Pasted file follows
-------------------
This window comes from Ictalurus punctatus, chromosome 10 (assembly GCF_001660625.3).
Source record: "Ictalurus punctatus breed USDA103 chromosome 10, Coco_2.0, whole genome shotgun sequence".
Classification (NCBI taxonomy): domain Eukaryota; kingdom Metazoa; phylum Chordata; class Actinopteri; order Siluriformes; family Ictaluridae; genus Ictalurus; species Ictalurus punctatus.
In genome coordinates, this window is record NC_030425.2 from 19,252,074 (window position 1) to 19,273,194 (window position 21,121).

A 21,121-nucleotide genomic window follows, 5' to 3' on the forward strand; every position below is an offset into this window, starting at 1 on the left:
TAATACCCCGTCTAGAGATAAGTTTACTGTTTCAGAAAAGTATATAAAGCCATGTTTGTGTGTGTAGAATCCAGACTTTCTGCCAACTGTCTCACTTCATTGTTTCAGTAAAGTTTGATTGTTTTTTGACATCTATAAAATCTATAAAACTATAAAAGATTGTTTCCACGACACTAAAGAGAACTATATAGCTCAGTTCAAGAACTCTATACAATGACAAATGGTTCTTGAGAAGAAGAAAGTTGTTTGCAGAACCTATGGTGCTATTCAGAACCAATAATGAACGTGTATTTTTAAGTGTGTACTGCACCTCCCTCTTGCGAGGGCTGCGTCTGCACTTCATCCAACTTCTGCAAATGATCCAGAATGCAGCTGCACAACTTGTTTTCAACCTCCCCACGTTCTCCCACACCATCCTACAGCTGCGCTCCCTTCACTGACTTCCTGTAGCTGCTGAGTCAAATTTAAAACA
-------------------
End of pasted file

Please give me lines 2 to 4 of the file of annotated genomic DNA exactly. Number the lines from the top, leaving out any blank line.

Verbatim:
Source record: "Ictalurus punctatus breed USDA103 chromosome 10, Coco_2.0, whole genome shotgun sequence".
Classification (NCBI taxonomy): domain Eukaryota; kingdom Metazoa; phylum Chordata; class Actinopteri; order Siluriformes; family Ictaluridae; genus Ictalurus; species Ictalurus punctatus.
In genome coordinates, this window is record NC_030425.2 from 19,252,074 (window position 1) to 19,273,194 (window position 21,121).